The builder aspects surrounding Europa were rather simple to grasp and maintain. Players begin the game with one building, some money, and at least one employee. Depending on what type of work you do or provide dictates what your shop can make as well as what services you can provide to others. For example, the Tavern owner/landlord has the ability to produce beers with various levels of alcohol content, spirits, and even grain by-products. A Perfumer can create perfumes, elixirs, and even various forms of poison, while a Thief can build up a thriving enterprise via theft and fencing as well as open blackmail with his 'employees'. Players who manufacture items can sell or trade them at the local market place or even sell them at their own place of business, allowing them to build up capital. As the game progresses and money is (hopefully) generated, players can choose to upgrade their facilities in order to bolster production, hire more employees or managers, and even create additions to their business, including storehouses and quarters. Players will also find themselves able to purchase other buildings within their particular town, starting new businesses, and even taking over a competitors industry.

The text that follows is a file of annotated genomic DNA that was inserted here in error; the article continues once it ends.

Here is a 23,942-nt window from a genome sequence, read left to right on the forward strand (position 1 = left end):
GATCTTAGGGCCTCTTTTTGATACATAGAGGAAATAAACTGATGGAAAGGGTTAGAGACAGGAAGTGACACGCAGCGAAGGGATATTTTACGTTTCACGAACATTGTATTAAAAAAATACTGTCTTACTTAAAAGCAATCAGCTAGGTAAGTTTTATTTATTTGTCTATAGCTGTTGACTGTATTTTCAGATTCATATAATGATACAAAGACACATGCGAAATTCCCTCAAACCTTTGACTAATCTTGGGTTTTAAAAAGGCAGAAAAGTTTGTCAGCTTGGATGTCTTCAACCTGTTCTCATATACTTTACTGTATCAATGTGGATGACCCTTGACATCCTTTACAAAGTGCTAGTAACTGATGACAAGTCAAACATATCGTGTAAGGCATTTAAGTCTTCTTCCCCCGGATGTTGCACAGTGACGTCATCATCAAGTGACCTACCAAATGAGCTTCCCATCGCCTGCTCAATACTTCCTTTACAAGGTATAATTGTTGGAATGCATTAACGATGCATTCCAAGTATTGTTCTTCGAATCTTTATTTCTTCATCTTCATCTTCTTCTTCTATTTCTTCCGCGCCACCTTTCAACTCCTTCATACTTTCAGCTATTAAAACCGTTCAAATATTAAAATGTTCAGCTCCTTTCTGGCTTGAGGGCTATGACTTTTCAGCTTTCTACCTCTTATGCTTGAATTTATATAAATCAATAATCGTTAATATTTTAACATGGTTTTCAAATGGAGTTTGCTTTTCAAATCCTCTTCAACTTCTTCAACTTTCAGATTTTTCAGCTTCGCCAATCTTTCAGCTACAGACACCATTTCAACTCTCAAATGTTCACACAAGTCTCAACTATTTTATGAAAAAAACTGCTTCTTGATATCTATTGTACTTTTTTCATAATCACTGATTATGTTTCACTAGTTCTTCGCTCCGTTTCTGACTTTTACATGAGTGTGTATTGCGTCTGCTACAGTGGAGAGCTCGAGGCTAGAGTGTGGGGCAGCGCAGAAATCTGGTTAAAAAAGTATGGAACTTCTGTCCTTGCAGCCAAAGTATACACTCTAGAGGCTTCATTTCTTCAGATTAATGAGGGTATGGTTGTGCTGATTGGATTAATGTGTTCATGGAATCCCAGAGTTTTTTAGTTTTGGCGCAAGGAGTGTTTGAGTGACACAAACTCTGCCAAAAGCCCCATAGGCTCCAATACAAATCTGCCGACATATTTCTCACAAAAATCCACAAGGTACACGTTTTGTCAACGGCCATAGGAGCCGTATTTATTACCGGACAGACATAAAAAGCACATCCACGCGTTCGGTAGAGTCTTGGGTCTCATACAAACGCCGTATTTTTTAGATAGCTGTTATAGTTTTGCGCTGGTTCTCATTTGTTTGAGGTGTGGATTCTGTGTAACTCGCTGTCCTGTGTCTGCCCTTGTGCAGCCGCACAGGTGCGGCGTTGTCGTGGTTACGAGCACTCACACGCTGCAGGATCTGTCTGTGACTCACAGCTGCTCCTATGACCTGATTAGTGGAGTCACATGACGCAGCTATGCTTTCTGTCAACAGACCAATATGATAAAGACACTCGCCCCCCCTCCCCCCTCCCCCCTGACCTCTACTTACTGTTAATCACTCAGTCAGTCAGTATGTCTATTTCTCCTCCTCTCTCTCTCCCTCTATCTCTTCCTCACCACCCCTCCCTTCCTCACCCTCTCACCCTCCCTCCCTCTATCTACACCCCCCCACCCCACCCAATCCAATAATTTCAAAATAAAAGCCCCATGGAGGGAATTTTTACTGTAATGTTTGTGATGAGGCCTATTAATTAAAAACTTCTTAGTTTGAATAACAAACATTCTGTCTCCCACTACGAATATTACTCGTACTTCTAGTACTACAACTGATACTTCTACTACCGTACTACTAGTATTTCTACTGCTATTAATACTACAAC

Although the builder portion is a mainstay of the game, it isn't the most important aspect of the title. The true 'meat' of Europa lies within its life-simulation gameplay, which allows players to take part fully in their character's lives in the workplace and beyond. Revolving around the past days of the Middle Ages, players can choose to dabble in numerous real-life activities that take place during the gameplay beyond their own business, including but not limited to town politics, religious pontification, blackmail, murder, sabotage, spying, warfare, dueling, gambling, marriage, courtship, thievery, etc. How the player wishes to partake in the world surrounding their character and its dynasty is completely up the individual. Perhaps you wish to run for a public office in order to gain prestige in your town, or to change some of the rules in order to favor your business? You want to spy on several town officials in order to get some juicy info that you can use in a blackmail scheme? Go for it. How about that unscrupulous competitor in town that's been muzzling in on your business? Just fire-bomb his house and storefronts. Europa pretty much gives you carte blanche in achieving your goals with its micro-management system surrounding its sim gameplay. Just like in the Real-World, every move or action that a character takes does lead to some form of repercussion, both negative and positive. Also of note, players can also build up special Talents with game points awarding after every round (which plays out like a full 24 hour day, even though its calculated in years), allowing you to increase your abilities in either Negotiation, Handi-craftmanship, Stealth, Combat, or Rhetoric. Talents have the ability to add bonuses to certain actions within the game, adding bonuses to spying, fighting, gambling, etc.